5. Mental health support is critical.
  6. Many of our schools are using early childhood mental health consultants to support teachers and children. “Resiliency” is becoming a buzzword at conferences because we are seeing many educators face adversity in their personal and professional lives.  Mental health support can come in many forms, including mental health consultants, formal and informal mentors, coaching support and administrative support. The teachers that participated in Efshar coaching, attended PD sessions about supporting challenging classroom behaviors, participated in our Mentor Program, or Communities of Practice, felt more supported in their approach. When people are feeling supported, they become more resilient and can feel more mentally healthy as well.

  7. We need opportunities to connect.
  8. Throughout the year, there were a variety of offerings both in-person and online. Many of our educators stated that the opportunity to meet and network with other educators was empowering and inspiring. Convening 200 educators in January for a conference all about the power of play in children created a lasting impact on teachers and directors alike. The two Communities of Practice this year focused on Pedagogical Leaders and Building a Culture of Inclusion with Matan. Although it can feel daunting to engage in after-work learning, participants always share how powerful and different it is to connect with people from other schools. In line with the importance of relationships, teachers are eager to hear from others in their roles. Dedicated time to connect and learn from each other is a necessity, and yet there are still many challenges that educators and school leaders face in creating this sacred space, such as compensation and time out of the classroom during the day. We must not lose hope and maintain our dedication to creating these much-needed points of connection with others, as I believe they are one of the most important sparks of inspiration that teachers need.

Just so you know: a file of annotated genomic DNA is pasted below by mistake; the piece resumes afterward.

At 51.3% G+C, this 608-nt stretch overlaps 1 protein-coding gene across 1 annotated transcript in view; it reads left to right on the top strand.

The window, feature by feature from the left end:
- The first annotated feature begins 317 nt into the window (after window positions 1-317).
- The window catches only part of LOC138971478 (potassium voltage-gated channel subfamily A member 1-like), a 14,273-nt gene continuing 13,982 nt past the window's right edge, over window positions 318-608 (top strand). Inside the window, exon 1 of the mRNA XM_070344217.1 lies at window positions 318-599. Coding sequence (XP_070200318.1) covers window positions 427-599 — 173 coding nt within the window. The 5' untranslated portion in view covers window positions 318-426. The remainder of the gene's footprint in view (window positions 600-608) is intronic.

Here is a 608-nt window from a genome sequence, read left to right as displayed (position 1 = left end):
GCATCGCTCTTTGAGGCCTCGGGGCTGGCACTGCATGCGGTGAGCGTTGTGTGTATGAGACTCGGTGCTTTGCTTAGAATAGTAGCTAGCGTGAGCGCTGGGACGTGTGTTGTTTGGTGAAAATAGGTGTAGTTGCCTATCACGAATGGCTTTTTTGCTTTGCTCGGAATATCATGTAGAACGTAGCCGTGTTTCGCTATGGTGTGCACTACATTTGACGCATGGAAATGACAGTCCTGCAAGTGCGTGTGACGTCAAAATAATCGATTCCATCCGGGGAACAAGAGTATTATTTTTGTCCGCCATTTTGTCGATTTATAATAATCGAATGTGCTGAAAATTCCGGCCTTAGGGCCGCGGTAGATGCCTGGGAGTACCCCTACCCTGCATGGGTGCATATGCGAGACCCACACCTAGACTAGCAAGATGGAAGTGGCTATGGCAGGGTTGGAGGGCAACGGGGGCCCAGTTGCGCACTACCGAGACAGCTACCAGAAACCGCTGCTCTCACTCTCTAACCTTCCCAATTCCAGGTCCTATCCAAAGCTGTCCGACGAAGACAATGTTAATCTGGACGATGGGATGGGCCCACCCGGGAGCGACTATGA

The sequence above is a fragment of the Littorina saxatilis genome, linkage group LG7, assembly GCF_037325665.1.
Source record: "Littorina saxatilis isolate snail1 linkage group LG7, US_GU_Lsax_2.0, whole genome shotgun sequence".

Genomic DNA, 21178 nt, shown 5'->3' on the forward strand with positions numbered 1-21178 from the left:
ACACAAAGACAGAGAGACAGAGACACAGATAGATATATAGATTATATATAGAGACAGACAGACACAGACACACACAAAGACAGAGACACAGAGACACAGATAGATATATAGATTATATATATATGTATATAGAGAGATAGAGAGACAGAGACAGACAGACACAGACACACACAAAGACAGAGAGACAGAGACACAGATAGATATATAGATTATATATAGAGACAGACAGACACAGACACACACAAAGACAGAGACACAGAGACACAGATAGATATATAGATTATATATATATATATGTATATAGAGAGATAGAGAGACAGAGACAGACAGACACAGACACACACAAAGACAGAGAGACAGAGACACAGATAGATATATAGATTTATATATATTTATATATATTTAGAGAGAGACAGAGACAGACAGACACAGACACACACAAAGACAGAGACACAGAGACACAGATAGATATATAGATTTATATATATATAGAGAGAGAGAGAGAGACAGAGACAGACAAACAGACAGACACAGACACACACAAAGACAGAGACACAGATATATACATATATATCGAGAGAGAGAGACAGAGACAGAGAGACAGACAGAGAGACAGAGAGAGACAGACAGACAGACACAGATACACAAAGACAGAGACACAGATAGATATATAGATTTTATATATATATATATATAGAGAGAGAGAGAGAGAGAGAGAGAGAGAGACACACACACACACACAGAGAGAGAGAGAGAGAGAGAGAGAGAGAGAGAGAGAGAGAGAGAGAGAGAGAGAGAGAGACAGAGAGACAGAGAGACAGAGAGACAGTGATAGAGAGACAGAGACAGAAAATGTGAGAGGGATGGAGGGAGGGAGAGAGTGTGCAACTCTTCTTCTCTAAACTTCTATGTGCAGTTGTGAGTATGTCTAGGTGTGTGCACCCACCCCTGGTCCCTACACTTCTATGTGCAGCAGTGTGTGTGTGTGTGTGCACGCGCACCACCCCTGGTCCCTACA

9. Zoom fatigue is real.
  10. Hardly any explanation is needed. Zoom is a powerful tool that has allowed us to increase the frequency with which we can connect and engage, but teachers and leaders are hungry for hands-on engagement. It is worth noting that when teachers join online professional development sessions, they are typically glad for the opportunity to connect and learn with others, even on a Zoom call.

  11. People are ready for change, and it’s coming!